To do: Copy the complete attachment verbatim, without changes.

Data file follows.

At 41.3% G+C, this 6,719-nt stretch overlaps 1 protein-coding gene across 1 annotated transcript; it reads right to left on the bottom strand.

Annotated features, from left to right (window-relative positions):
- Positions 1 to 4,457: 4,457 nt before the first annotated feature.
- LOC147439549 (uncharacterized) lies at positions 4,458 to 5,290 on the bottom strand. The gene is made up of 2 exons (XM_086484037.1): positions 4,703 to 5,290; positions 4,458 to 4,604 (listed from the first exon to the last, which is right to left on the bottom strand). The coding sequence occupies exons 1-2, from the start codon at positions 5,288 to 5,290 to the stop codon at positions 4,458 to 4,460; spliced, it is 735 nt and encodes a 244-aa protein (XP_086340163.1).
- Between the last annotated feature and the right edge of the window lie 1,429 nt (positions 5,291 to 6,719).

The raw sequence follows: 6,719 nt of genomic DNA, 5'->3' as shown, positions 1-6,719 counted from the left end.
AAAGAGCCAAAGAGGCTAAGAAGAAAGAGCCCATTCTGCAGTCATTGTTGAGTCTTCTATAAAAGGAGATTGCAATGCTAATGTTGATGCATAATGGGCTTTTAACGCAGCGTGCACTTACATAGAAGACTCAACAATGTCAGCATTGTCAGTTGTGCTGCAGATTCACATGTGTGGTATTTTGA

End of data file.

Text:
At 41.3% G+C, this 6,719-nt stretch overlaps 1 protein-coding gene across 1 annotated transcript; it reads right to left on the bottom strand.

Annotated features, from left to right (window-relative positions):
- Positions 1 to 4,457: 4,457 nt before the first annotated feature.
- LOC147439549 (uncharacterized) lies at positions 4,458 to 5,290 on the bottom strand. The gene is made up of 2 exons (XM_086484037.1): positions 4,703 to 5,290; positions 4,458 to 4,604 (listed from the first exon to the last, which is right to left on the bottom strand). The coding sequence occupies exons 1-2, from the start codon at positions 5,288 to 5,290 to the stop codon at positions 4,458 to 4,460; spliced, it is 735 nt and encodes a 244-aa protein (XP_086340163.1).
- Between the last annotated feature and the right edge of the window lie 1,429 nt (positions 5,291 to 6,719).

The raw sequence follows: 6,719 nt of genomic DNA, 5'->3' as shown, positions 1-6,719 counted from the left end.
AAAGAGCCAAAGAGGCTAAGAAGAAAGAGCCCATTCTGCAGTCATTGTTGAGTCTTCTATAAAAGGAGATTGCAATGCTAATGTTGATGCATAATGGGCTTTTAACGCAGCGTGCACTTACATAGAAGACTCAACAATGTCAGCATTGTCAGTTGTGCTGCAGATTCACATGTGTGGTATTTTGA